You might have heard about a recent Paul Simon Public Policy Institute poll that found that Governor Bruce Rauner’s job disapproval ratings have almost doubled in the past two years, from 31 percent in March 2015 to 58 percent this month. According to the poll, Illinois House Speaker Michael Madigan’s current disapproval rating is 61 percent, about the same as his 63-percent disapproval rating last October. Rauner’s disapproval rating last October was 55 percent.

During this long governmental impasse, Madigan has championed the cause of unions and working people against the governor’s attempts to take rights and benefits away from them. But the Democrat is actually underwater with union members. According to the Simon poll, 55 percent of respondents who said they belong to a union disapprove of Madigan’s job performance, including 38 percent who strongly disapprove. Just 34 percent of union members approve of his job performance, while only 12 percent strongly approve. All this pain and they still don’t like him.

But union members dislike the governor far more. The poll found that 72 percent of union members disapprove of Rauner’s job performance, and half of union members strongly disapprove. Only 24 percent approve. On Rauner, anyway, the union message has gotten out.

Question the timing all you want, but last week’s legal filing by Attorney General Lisa Madigan to stop paying state-employee wages without an official appropriation is long overdue and is completely consistent with a 2016 Illinois Supreme Court ruling and with her (and the governor’s) opposition to a lawsuit brought by social-service providers.

If I had to choose a word to describe the Democrats’ nominating speeches for House Speaker Michael Madigan’s re-election last week, it would be either “defensive” or “joyless.”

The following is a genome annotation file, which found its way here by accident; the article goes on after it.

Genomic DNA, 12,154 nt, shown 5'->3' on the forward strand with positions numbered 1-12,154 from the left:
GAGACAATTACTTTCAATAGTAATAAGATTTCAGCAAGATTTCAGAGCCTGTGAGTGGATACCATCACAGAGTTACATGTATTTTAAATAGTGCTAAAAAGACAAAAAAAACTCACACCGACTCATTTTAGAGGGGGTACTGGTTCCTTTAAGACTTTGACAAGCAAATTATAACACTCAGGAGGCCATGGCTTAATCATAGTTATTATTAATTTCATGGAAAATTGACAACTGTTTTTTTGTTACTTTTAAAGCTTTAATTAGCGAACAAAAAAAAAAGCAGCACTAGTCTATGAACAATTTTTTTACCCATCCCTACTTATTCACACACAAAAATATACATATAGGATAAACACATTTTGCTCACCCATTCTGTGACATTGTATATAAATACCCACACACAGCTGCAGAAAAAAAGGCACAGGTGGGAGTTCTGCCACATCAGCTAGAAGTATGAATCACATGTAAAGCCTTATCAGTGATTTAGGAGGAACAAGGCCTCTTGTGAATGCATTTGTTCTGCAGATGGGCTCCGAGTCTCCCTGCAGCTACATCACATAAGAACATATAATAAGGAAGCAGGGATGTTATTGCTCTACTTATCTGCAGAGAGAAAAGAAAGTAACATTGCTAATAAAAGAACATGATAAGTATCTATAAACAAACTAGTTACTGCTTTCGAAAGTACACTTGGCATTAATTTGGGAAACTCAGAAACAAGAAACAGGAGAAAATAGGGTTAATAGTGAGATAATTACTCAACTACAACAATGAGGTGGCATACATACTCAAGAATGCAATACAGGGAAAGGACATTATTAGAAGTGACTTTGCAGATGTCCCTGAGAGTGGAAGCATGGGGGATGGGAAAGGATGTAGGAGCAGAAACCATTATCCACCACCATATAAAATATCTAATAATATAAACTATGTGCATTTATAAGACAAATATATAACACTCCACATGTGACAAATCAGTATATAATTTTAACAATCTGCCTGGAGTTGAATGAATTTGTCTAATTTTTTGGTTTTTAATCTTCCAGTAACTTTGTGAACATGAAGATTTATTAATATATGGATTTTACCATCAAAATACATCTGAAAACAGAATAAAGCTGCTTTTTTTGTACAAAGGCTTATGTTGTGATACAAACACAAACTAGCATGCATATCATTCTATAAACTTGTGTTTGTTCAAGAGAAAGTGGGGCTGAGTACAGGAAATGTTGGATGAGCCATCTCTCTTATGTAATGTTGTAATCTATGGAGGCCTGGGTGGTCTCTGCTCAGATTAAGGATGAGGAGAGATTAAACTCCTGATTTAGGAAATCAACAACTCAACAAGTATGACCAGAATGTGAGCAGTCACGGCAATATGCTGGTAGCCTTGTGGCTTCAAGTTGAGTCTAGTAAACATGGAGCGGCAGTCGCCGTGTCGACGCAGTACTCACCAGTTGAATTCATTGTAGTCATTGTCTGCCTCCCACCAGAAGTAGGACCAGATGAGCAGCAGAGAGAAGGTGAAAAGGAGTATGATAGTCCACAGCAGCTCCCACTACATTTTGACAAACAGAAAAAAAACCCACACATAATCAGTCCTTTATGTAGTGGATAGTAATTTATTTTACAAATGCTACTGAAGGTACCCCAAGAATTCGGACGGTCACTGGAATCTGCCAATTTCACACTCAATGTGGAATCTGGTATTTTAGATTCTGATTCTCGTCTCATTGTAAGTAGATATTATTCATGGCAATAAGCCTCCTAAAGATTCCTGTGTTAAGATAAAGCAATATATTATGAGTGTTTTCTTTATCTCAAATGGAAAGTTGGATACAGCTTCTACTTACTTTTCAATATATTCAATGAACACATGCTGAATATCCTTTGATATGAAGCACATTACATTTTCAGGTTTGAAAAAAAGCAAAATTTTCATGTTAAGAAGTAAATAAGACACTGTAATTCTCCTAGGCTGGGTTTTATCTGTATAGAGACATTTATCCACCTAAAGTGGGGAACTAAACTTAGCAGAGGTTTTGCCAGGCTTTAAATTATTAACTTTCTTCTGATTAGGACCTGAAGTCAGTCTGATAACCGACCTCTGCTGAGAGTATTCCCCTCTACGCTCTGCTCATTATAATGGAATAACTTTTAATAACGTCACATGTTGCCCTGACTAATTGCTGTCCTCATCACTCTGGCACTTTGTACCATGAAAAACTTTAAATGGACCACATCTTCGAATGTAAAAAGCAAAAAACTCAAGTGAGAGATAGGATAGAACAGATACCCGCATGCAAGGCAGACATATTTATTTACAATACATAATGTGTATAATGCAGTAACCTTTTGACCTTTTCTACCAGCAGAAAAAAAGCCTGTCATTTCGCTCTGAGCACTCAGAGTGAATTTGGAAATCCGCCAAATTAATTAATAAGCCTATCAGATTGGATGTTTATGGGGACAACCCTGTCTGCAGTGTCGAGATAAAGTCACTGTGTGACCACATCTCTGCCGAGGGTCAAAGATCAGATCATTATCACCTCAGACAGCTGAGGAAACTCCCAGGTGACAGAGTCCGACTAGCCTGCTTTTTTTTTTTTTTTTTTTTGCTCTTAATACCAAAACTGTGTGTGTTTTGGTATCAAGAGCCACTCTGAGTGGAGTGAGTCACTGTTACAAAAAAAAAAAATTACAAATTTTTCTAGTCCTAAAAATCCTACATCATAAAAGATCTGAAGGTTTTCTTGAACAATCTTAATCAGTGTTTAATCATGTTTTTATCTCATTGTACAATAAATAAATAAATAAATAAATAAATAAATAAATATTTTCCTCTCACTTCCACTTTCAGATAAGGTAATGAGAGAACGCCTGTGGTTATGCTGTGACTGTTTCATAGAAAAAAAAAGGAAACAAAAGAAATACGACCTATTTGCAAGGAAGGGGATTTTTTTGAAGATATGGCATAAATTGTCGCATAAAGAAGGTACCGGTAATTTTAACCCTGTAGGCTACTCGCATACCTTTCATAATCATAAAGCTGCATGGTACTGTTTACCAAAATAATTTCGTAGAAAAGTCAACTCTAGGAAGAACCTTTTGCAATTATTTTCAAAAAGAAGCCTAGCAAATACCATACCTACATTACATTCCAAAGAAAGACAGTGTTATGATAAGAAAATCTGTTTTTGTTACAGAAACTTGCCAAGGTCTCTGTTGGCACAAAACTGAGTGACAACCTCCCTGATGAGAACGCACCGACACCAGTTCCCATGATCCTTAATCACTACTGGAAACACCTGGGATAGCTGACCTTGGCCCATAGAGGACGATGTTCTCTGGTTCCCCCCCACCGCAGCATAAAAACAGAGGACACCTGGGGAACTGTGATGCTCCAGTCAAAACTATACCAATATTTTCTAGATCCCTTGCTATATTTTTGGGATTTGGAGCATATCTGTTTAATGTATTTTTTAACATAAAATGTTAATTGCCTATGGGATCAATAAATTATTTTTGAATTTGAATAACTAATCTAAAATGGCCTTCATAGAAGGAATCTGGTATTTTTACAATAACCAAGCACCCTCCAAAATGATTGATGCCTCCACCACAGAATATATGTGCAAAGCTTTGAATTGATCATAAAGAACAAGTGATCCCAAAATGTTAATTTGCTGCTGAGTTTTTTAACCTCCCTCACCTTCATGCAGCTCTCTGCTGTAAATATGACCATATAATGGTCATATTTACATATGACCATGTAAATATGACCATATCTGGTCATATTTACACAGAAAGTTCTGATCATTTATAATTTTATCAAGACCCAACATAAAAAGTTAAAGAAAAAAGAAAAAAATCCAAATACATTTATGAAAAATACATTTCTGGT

The speeches seemed directly aimed at Madigan’s toughest critics – and there are plenty of those out there. The nominators at times angrily justified their own votes for Madigan and their continued willingness to support him while under siege by a hostile kabillionaire governor and much of the state’s media. They literally cannot go anywhere without being asked about why they continue to back Madigan.

Governor Bruce Rauner was asked last month by a Chicago TV reporter if he planned to run for re-election. Rauner said he wasn’t focused on such things.

Three days later, Rauner contributed $50-million to his own campaign fund.

Top folks in the governor’s office said they didn’t quite understand last week why the Senate Democrats and the spokesperson for House Speaker Michael Madigan were so upset with them about canceling last Thursday’s leaders meeting to discuss ending the long Statehouse impasse and finishing up a budget.

I think on August 19 a new and brief window of opportunity opened that might finally help wrap up this long and drawn-out state-legislative overtime session.

But that window will only be open for 15 calendar days - the time the state Constitution gives each legislative chamber to vote on a veto override.

Allow me to explain.

I spoke with some Rauner folks last week and, man, are they ever on the warpath about the Senate's August 19 override of the governor's veto of the AFSCME bill - legislation that would prevent a strike by or lockout of state workers and would instead require binding arbitration after an impasse is reached. The House has 15 days from that date to take its own action.